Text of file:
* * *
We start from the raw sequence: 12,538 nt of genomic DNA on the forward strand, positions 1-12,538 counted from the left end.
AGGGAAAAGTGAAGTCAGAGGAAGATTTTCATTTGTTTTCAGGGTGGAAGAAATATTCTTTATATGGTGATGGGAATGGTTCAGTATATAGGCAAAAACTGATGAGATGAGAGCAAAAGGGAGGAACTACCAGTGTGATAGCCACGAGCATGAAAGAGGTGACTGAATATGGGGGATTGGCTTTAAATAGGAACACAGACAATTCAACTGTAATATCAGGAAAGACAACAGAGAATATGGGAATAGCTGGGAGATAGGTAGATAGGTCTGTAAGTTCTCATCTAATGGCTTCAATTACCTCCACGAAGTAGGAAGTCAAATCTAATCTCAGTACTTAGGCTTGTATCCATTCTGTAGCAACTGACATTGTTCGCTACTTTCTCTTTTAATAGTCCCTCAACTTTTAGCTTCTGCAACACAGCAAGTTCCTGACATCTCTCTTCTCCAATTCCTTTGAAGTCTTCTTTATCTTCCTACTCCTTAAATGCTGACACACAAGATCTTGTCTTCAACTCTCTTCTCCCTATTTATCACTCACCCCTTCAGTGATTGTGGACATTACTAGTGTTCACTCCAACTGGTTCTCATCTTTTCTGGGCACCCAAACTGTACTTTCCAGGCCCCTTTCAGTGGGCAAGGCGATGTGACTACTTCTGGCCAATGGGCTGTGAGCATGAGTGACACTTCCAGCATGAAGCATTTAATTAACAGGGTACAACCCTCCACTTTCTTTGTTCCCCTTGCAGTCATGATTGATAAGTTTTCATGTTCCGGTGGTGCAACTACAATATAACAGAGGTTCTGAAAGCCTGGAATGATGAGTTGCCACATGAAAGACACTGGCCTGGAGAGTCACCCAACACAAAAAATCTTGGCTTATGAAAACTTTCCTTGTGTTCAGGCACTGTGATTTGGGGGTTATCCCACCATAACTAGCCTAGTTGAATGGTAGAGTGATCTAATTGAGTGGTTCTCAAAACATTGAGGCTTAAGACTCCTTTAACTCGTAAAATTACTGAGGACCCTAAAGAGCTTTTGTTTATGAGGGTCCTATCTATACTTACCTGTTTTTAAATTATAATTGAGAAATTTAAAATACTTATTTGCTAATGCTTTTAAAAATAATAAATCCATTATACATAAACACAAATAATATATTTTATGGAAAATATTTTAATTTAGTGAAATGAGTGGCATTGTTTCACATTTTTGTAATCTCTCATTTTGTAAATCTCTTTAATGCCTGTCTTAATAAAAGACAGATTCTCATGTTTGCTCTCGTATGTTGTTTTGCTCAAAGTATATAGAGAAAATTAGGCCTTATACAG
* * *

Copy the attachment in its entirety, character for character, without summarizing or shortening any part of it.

We start from the raw sequence: 12,538 nt of genomic DNA on the forward strand, positions 1-12,538 counted from the left end.
AGGGAAAAGTGAAGTCAGAGGAAGATTTTCATTTGTTTTCAGGGTGGAAGAAATATTCTTTATATGGTGATGGGAATGGTTCAGTATATAGGCAAAAACTGATGAGATGAGAGCAAAAGGGAGGAACTACCAGTGTGATAGCCACGAGCATGAAAGAGGTGACTGAATATGGGGGATTGGCTTTAAATAGGAACACAGACAATTCAACTGTAATATCAGGAAAGACAACAGAGAATATGGGAATAGCTGGGAGATAGGTAGATAGGTCTGTAAGTTCTCATCTAATGGCTTCAATTACCTCCACGAAGTAGGAAGTCAAATCTAATCTCAGTACTTAGGCTTGTATCCATTCTGTAGCAACTGACATTGTTCGCTACTTTCTCTTTTAATAGTCCCTCAACTTTTAGCTTCTGCAACACAGCAAGTTCCTGACATCTCTCTTCTCCAATTCCTTTGAAGTCTTCTTTATCTTCCTACTCCTTAAATGCTGACACACAAGATCTTGTCTTCAACTCTCTTCTCCCTATTTATCACTCACCCCTTCAGTGATTGTGGACATTACTAGTGTTCACTCCAACTGGTTCTCATCTTTTCTGGGCACCCAAACTGTACTTTCCAGGCCCCTTTCAGTGGGCAAGGCGATGTGACTACTTCTGGCCAATGGGCTGTGAGCATGAGTGACACTTCCAGCATGAAGCATTTAATTAACAGGGTACAACCCTCCACTTTCTTTGTTCCCCTTGCAGTCATGATTGATAAGTTTTCATGTTCCGGTGGTGCAACTACAATATAACAGAGGTTCTGAAAGCCTGGAATGATGAGTTGCCACATGAAAGACACTGGCCTGGAGAGTCACCCAACACAAAAAATCTTGGCTTATGAAAACTTTCCTTGTGTTCAGGCACTGTGATTTGGGGGTTATCCCACCATAACTAGCCTAGTTGAATGGTAGAGTGATCTAATTGAGTGGTTCTCAAAACATTGAGGCTTAAGACTCCTTTAACTCGTAAAATTACTGAGGACCCTAAAGAGCTTTTGTTTATGAGGGTCCTATCTATACTTACCTGTTTTTAAATTATAATTGAGAAATTTAAAATACTTATTTGCTAATGCTTTTAAAAATAATAAATCCATTATACATAAACACAAATAATATATTTTATGGAAAATATTTTAATTTAGTGAAATGAGTGGCATTGTTTCACATTTTTGTAATCTCTCATTTTGTAAATCTCTTTAATGCCTGTCTTAATAAAAGACAGATTCTCATGTTTGCTCTCGTATGTTGTTTTGCTCAAAGTATATAGAGAAAATTAGGCCTTATACAG